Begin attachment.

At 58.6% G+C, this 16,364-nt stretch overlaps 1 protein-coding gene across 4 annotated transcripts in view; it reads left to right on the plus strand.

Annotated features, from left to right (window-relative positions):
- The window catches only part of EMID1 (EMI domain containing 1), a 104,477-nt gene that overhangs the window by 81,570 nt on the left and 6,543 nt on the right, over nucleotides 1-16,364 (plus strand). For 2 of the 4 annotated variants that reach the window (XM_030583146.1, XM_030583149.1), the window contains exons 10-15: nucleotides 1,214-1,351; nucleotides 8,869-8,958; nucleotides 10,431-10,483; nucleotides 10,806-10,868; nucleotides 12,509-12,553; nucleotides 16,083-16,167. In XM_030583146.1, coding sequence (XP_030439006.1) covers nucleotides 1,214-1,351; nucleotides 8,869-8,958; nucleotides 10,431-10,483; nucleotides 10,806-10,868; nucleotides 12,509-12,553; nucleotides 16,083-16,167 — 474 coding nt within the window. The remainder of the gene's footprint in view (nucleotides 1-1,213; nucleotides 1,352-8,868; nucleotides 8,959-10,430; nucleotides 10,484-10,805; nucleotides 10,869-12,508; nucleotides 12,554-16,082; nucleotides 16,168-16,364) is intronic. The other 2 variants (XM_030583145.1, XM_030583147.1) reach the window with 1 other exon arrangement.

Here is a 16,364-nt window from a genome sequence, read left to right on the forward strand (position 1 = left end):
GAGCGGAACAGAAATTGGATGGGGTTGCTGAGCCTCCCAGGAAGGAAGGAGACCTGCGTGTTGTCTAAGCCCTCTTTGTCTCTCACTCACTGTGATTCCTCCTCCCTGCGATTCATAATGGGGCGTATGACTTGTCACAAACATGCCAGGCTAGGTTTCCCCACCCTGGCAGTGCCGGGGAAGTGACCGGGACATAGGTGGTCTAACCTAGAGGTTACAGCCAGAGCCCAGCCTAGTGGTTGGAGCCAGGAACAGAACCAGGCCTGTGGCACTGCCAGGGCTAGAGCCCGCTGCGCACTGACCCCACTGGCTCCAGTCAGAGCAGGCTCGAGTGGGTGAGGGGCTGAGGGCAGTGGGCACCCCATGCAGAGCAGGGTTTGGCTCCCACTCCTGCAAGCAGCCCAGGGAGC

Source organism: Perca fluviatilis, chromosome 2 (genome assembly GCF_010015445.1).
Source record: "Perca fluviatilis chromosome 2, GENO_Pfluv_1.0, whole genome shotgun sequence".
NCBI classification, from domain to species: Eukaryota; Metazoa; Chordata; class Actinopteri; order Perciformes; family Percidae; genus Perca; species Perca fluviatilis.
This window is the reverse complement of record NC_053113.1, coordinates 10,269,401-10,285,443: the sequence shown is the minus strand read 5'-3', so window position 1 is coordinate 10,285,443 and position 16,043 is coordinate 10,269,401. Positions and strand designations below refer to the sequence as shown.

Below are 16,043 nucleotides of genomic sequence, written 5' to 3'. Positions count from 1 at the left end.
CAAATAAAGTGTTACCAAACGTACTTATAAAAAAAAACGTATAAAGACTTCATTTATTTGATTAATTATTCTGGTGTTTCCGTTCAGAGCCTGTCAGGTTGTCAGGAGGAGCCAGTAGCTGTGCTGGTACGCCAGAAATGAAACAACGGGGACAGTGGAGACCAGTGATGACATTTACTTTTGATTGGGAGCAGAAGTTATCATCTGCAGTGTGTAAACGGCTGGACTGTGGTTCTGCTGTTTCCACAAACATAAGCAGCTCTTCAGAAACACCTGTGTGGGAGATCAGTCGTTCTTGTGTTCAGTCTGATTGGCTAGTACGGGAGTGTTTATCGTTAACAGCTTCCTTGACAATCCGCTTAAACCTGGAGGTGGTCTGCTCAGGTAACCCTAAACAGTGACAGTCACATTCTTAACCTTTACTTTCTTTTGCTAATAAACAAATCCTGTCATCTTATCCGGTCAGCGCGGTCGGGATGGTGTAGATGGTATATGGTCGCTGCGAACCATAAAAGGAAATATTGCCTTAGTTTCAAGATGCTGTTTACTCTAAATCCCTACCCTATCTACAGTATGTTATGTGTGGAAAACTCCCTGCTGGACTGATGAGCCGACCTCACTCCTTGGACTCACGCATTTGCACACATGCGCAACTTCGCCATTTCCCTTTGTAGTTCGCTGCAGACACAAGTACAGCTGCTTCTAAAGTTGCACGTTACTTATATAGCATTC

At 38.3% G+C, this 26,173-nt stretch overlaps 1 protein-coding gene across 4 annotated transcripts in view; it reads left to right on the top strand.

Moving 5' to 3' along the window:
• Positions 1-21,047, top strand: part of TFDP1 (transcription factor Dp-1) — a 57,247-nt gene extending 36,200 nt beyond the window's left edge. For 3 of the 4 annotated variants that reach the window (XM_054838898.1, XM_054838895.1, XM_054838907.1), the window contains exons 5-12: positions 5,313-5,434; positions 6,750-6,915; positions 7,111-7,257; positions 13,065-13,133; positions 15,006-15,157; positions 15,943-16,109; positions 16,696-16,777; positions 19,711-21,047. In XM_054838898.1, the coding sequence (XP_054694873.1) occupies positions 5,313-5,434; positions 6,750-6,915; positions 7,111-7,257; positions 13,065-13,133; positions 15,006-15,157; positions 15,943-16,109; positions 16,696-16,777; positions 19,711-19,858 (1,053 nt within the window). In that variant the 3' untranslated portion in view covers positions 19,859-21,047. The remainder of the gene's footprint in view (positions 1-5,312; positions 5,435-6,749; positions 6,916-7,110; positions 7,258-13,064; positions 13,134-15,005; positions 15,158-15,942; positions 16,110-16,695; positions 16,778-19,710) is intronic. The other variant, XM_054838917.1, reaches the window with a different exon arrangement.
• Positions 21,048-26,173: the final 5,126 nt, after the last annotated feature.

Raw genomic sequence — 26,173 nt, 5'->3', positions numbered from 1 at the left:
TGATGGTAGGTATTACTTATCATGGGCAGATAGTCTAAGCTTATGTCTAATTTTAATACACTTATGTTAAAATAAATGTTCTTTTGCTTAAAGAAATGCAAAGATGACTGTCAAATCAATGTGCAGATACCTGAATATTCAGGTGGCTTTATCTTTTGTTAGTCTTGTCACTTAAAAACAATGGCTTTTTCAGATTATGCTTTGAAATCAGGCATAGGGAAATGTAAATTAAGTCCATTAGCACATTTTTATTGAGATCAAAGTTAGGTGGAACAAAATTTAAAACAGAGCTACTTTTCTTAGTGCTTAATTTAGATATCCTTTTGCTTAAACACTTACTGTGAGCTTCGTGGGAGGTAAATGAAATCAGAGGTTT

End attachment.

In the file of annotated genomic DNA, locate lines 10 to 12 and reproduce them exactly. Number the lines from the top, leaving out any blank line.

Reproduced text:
Below are 16,043 nucleotides of genomic sequence, written 5' to 3'. Positions count from 1 at the left end.
CAAATAAAGTGTTACCAAACGTACTTATAAAAAAAAACGTATAAAGACTTCATTTATTTGATTAATTATTCTGGTGTTTCCGTTCAGAGCCTGTCAGGTTGTCAGGAGGAGCCAGTAGCTGTGCTGGTACGCCAGAAATGAAACAACGGGGACAGTGGAGACCAGTGATGACATTTACTTTTGATTGGGAGCAGAAGTTATCATCTGCAGTGTGTAAACGGCTGGACTGTGGTTCTGCTGTTTCCACAAACATAAGCAGCTCTTCAGAAACACCTGTGTGGGAGATCAGTCGTTCTTGTGTTCAGTCTGATTGGCTAGTACGGGAGTGTTTATCGTTAACAGCTTCCTTGACAATCCGCTTAAACCTGGAGGTGGTCTGCTCAGGTAACCCTAAACAGTGACAGTCACATTCTTAACCTTTACTTTCTTTTGCTAATAAACAAATCCTGTCATCTTATCCGGTCAGCGCGGTCGGGATGGTGTAGATGGTATATGGTCGCTGCGAACCATAAAAGGAAATATTGCCTTAGTTTCAAGATGCTGTTTACTCTAAATCCCTACCCTATCTACAGTATGTTATGTGTGGAAAACTCCCTGCTGGACTGATGAGCCGACCTCACTCCTTGGACTCACGCATTTGCACACATGCGCAACTTCGCCATTTCCCTTTGTAGTTCGCTGCAGACACAAGTACAGCTGCTTCTAAAGTTGCACGTTACTTATATAGCATTC

At 38.3% G+C, this 26,173-nt stretch overlaps 1 protein-coding gene across 4 annotated transcripts in view; it reads left to right on the top strand.